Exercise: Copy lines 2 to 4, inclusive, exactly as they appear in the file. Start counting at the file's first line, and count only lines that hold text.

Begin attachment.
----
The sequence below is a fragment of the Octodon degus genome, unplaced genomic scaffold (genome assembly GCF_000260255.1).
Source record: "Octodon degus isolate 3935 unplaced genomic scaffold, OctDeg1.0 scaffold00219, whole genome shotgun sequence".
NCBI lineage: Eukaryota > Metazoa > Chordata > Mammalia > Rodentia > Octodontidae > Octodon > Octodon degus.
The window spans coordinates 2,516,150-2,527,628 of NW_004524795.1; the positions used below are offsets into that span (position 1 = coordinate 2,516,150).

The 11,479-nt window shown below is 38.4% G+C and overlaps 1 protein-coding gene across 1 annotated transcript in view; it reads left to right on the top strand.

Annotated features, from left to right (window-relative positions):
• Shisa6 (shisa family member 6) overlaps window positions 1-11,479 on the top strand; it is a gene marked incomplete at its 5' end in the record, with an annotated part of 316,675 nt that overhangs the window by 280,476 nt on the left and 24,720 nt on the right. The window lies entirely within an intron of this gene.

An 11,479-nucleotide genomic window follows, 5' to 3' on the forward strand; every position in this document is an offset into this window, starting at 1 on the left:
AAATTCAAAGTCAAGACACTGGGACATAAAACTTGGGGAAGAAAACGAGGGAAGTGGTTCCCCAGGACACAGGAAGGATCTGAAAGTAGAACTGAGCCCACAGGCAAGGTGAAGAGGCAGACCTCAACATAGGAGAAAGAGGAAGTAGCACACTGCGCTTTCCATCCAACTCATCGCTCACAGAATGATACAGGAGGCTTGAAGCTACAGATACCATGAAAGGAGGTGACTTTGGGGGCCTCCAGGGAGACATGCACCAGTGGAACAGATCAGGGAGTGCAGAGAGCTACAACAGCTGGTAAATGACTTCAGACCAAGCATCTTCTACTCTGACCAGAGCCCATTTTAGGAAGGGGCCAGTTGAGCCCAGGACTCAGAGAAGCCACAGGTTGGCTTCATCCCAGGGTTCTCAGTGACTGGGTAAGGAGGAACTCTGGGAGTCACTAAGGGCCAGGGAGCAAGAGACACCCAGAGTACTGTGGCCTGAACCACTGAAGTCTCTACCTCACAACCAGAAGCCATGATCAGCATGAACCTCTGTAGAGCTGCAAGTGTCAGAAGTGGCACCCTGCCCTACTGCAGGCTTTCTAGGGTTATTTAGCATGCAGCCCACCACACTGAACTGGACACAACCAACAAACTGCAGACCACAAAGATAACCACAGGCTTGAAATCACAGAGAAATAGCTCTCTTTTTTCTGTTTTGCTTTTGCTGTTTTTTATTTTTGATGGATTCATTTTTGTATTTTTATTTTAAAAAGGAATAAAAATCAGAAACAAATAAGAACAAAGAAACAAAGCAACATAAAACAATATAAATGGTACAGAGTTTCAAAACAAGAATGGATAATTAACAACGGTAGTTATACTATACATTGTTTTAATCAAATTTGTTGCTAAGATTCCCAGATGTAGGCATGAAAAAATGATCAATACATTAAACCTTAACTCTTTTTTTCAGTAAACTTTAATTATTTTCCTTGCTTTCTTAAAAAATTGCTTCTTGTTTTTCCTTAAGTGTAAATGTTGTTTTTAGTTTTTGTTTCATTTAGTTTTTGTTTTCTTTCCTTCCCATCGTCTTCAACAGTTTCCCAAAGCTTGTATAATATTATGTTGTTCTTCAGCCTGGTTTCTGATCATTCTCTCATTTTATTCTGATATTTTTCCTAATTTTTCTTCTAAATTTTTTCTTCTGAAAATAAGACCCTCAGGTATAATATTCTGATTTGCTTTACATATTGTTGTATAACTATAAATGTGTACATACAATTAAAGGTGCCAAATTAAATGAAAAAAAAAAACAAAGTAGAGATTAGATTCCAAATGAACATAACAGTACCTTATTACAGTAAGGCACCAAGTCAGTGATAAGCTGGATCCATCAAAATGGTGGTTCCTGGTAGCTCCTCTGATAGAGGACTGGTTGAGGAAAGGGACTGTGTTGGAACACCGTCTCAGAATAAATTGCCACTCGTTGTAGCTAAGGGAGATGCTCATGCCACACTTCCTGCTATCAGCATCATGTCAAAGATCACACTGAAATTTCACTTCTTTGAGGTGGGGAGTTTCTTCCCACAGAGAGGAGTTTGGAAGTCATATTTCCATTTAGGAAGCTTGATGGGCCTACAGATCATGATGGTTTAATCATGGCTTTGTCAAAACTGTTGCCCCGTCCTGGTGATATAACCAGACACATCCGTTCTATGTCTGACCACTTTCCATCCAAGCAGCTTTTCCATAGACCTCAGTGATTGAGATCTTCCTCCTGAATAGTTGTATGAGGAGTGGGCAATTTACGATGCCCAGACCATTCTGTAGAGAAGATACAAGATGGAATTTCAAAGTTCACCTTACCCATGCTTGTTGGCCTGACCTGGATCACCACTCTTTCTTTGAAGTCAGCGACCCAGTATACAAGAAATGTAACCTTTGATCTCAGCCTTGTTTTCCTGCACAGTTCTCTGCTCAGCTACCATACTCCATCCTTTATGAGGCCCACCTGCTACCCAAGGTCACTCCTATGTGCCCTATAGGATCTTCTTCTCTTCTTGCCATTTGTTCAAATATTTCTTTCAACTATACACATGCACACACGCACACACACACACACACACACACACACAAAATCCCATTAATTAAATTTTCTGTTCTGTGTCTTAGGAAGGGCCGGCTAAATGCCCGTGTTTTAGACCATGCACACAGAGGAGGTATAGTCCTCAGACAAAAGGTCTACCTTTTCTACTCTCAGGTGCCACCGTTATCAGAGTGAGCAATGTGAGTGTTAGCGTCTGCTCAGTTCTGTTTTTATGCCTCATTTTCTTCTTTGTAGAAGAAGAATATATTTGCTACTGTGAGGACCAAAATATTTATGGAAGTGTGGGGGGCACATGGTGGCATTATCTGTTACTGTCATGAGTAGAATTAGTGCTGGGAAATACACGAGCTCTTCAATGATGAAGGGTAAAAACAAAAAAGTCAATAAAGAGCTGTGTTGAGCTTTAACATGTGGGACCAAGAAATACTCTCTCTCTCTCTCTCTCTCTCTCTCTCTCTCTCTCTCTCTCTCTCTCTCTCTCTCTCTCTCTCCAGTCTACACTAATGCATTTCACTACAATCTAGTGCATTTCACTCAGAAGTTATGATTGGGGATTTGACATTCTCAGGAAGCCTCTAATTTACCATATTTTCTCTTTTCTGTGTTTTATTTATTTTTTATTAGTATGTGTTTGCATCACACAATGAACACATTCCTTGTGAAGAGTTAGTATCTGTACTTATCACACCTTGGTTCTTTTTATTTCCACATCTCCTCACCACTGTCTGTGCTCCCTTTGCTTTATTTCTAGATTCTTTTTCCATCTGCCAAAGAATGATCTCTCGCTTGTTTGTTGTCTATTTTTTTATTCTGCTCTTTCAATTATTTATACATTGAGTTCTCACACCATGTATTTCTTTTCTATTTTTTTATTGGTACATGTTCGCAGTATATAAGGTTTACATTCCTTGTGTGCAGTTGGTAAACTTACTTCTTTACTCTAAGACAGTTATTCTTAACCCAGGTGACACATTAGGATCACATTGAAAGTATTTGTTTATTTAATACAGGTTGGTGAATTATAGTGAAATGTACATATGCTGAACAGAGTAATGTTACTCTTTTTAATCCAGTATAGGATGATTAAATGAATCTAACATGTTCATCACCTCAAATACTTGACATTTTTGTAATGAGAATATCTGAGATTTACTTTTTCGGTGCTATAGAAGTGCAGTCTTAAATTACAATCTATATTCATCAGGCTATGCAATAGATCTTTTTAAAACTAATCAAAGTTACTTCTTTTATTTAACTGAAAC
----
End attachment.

Source record: "Octodon degus isolate 3935 unplaced genomic scaffold, OctDeg1.0 scaffold00219, whole genome shotgun sequence".
NCBI lineage: Eukaryota > Metazoa > Chordata > Mammalia > Rodentia > Octodontidae > Octodon > Octodon degus.
The window spans coordinates 2,516,150-2,527,628 of NW_004524795.1; the positions used below are offsets into that span (position 1 = coordinate 2,516,150).